Created by: gwideman, Dec 4, 2013 5:12 pm
Revised by: gwideman, Dec 4, 2013 5:12 pm (1 revisions)

  • Work in progress
  • Part of a series which starts here.

Top things to know

Top things to know in order to make sense of Python packaging-related topics, given current state of docs (2013-10-25)

1. Setuptools is really an addon for Distutils.

So you have to know something about Distutils as a starting point.

2. Distutils, in brief

Core services for packaging and installing Python project is provided by Distutils, which is one of the Python core libraries.

Distutils official documentation:

  • Installing Python Modules
  • Distributing Python Modules

which do cover useful topics, but are some ten to twelve years old, thus thoroughly suspect, and use terminology that's not current.


  • The Python core library docs, like any other library, [LINK]

...but this would be a relatively indirect way of learning how to perform packaging and install tasks (and see obtuseness notes below)


The primary way of using Distutils capabilities is through its setup() function. The setup() function accepts quite a number of different arguments, but it also digests (indeed requires) command line arguments. It is thus intended to be called from a wrapper script like this:


So the overarching idea is that the "user interface" for Distutils packaging and installation is a script, customarily named When is invoked on the command line, the user must supply a "command" argument specifying the function which setup() should perform.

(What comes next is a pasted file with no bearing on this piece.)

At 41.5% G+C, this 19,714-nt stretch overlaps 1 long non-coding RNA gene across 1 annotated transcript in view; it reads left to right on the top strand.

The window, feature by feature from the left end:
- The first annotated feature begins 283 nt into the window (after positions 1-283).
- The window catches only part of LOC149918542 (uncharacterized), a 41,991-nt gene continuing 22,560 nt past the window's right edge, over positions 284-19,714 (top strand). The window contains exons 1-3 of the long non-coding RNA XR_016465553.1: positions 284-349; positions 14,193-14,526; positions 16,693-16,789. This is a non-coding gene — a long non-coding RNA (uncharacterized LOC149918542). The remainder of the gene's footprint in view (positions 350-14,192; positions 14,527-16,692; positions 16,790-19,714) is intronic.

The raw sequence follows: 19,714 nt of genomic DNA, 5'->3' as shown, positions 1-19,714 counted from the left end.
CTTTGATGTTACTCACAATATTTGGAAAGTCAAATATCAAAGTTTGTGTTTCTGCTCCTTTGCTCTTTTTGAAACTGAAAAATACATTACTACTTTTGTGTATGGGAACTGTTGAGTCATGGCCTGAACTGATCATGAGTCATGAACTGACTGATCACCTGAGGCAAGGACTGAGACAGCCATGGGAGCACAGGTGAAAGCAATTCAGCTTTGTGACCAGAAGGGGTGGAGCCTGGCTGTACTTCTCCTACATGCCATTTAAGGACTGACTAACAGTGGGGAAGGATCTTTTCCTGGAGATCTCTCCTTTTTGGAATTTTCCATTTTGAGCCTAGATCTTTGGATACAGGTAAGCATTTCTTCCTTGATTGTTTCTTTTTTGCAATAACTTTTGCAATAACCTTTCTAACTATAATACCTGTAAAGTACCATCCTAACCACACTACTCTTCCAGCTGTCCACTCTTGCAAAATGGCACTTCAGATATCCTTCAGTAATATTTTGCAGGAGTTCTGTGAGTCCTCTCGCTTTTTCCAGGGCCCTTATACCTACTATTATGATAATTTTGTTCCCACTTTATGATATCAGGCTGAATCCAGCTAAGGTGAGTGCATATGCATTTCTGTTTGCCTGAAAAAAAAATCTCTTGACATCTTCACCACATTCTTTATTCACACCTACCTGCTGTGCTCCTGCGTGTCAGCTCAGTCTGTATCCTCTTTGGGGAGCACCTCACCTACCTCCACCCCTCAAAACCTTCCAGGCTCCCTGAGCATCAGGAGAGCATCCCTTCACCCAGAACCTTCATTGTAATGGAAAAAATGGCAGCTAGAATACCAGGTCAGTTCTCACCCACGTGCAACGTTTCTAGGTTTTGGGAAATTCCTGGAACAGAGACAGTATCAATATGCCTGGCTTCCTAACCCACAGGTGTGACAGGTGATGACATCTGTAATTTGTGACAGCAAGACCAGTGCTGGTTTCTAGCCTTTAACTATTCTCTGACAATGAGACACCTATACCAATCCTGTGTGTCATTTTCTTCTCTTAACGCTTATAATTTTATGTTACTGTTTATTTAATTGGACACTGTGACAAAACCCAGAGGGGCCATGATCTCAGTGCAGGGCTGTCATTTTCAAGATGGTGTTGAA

[command line]

The idea is ... [diagram]

  • args to setup() = metadata
  • command-line args to = command telling task to perform

So a canonical process would be:

[command...] to create a package, which includes within it a file...

[command] to install run that and install that package (or somesuch)

Some obtusenesses

  • The single setup() function is used for all manner of distibution-related activities (not just "setting something up"), on both the developer end and the target user's end. It would have been more helpful if this command had been named "command()"
  • When people talk about using the Distutils install command, they mean calling some script with a particular command-line command argument.
  • Because the inputs to the setup() function come partly from it's arguments and partly from command-line arguments, the documentation suffers from the problem that these two types of arguments are, by rote, documented independently of each other. So the library docs tell about the arguments to the setup() function, disregarding the all-important command-line "command" argument, while docs about using tell about the command argument and neglect documenting which setup() arguments pertain to which commands. (LINKS)


3. Setuptools, in brief

Setuptools is not part of the Python core library, and must be installed separately.

To employ Setuptools again requires a script calling setup(), like this: